Waitress: Starring Nathan Fillion and Adrienne Shelly

Reviewed by Tim Grierson

A superb performance from Keri Russell and a strong turn by costar Nathan Fillion compensate for the Southern condescension of Waitress, a sporadically effecting romantic dramedy. Even with the added poignancy provided by the tragic death of writer-director-actress Adrienne Shelly, the movies attempt to create a more artful variation of the typical small-town womens picture doesn’t result in a fully satisfying experience.

Jenna (Russell) is a waitress working at a local diner in a sleepy Southern community. Her job isnt glamorous and her husband Earl (Jeremy Sisto) may be an overbearing oaf, but she finds escape through her love for making unusual pie concoctions inspired by her personal experiences, such as Kick in the Pants Pie and I Hate My Husband Pie. Though adored by the community for her pie-baking skill, Jenna feels discontentment with her life, especially when she discovers that shes pregnant.

Though unhappy about having a child, Jenna wont even consider an abortion. Instead, she decides to keep the pregnancy a secret as long as she can, while scheming to extricate herself from a terrible marriage. Unexpected assistance with her plans comes in the form of the handsome Dr. Pomatter (Fillion), who has recently moved from Connecticut and just happens to be her new OB-GYN. They feel an instant attraction, but hes married too, and they know how people gossip in small towns. Nonetheless, they dive into an affair while she contemplates leaving her husband and mapping out her future.

Sadly, no discussion about Waitress is complete without noting the unfortunate passing of its independent filmmaker and actress Adrienne Shelly, who was murdered November of last year. Waitress is mostly a light concoction, and so Shellys death lends an unintended darkness to the narrative, although it does intensify the films ruminations about life’s cruel randomness of life.

Her construction of this small town reeks of condescension toward the conservative, homespun delicacy of Southern life. Except for Russells Jenna, almost all the characters exhibit stereotypical local-color behavior, heavy with cutesy quaintness. In the case of Jennas best friend Becky (played by Cheryl Hines), the out-of-touch naivety has an adorable sweetness, but overall, Shelly doesnt bother to look beneath the surface of the shallowly-conceived people, and that lack of curiosity greatly limits the emotional appeal of her film. From the verbally (and sometimes physically) abusive, insecure husband to the grumpy old codger with the secret heart of gold, Waitress trots out one red-state caricature after another.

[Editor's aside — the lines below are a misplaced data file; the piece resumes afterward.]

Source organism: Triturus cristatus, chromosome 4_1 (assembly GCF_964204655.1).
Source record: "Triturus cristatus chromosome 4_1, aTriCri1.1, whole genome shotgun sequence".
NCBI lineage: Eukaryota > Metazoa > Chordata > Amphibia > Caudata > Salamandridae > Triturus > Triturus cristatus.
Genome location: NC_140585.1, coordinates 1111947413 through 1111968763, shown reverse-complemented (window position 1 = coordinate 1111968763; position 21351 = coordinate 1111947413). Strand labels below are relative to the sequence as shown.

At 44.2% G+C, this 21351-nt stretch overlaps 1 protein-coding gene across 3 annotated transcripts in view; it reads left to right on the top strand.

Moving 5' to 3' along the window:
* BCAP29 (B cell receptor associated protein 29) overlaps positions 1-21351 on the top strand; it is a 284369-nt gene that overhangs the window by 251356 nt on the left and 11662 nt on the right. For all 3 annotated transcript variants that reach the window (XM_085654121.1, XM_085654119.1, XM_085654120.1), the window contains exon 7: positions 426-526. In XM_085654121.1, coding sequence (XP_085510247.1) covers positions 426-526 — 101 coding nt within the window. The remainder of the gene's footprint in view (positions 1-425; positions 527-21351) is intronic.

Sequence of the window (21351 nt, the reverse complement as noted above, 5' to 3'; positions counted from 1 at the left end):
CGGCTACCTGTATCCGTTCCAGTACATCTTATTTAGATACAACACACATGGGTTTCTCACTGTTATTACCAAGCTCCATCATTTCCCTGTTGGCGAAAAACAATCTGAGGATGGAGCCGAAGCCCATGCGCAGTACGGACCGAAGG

Shelly brings a lot of care and attention to the central love story between Jenna and Dr. Pomatter. With an absence of moralizing or silliness, she shows how two intelligent, sensitive adults can go along with an affair even when they know the emotional and logistical repercussions of their act. The characters recognize the impossibility of their situation–hes not going to leave his wife, shes about to have a baby with another man–but Shelly has drawn them so sympathetically that its impossible not to root for them. And though the rest of the film settles for a syrupy cuteness, the love story finds true pathos, building to a bittersweet but completely believable conclusion.

Helping the romance are two good performances by promising actors who show a broader range than previously attempted. Nathan Fillion was terrific on the short-lived science-fiction/Western TV hybrid Firefly, where he demonstrated an appealing ironic goofiness while maintaining a nervous romantic spirit underneath. Later in the 2006 monster-horror parody Slither, he further finessed his winking anti-hero persona, suggesting he could become the Bruce Campbell (from the Evil Dead films) for a new generation. With Waitress, Fillion eschews irony for a sincere, square-jawed bumbling charm that makes him a surprisingly effective leading man. Fillion effortlessly portrays his characters grownup sexiness, and yet he retains his usual slightly-apologetic awkwardness, as if Dr. Pomatter doesnt quite realize what a dashing man he is.

With Waitress, Russell continues an impressive string of diverse roles that have kept her from being typecast as the sweet ingnue of Felicity, the TV series where she got her start. Moving seamlessly from the role of sensitive daughter in Mike Binders The Upside of Anger to the hard-as-nails government agent in Mission: Impossible III, Russell has revealed fierceness and depth without sacrificing her softer side. These qualities all come to bear in her role as Jenna, a devoutly loyal, loving woman, who is beginning to demand more from her life. Russell carries Jennas journey from likable naf to strong, independent woman with an almost bottomless sense of kindness and goodwill, even when her character gets involved in adultery.

Occasionally, “Waitress sags with down-home banalities and the sort of hokey life lessons that characters in small-town pictures always dispense. One of the prevailing themes in Waitress is that Jenna needs to realize shes too smart and wonderful for the horrible man she married.

Sadly, the talented Shelly has been killed, without ever realizing the potential she has shown as an actress, writer, and director.


Running time: 104 minutes

Director: Adrienne Shelly
Production companies: Night & Day Pictures
US distribution: Fox Searchlight
Producer: Michael Roiff
Executive producers: Todd King, Jeff Rose, Danielle Renfrew, Robert Bauer
Screenplay: Adrienne Shelly
Cinematography: Matthew Irving
Editor: Annette Davey
Production design: Ramsey Avery
Music: Andrew Hollander


Jenna (Keri Russell)
Dr. Pomatter (Nathan Fillion)
Becky (Cheryl Hines)
Earl (Jeremy Sisto)
Old Joe (Andy Griffith)
Dawn (Adrienne Shelly)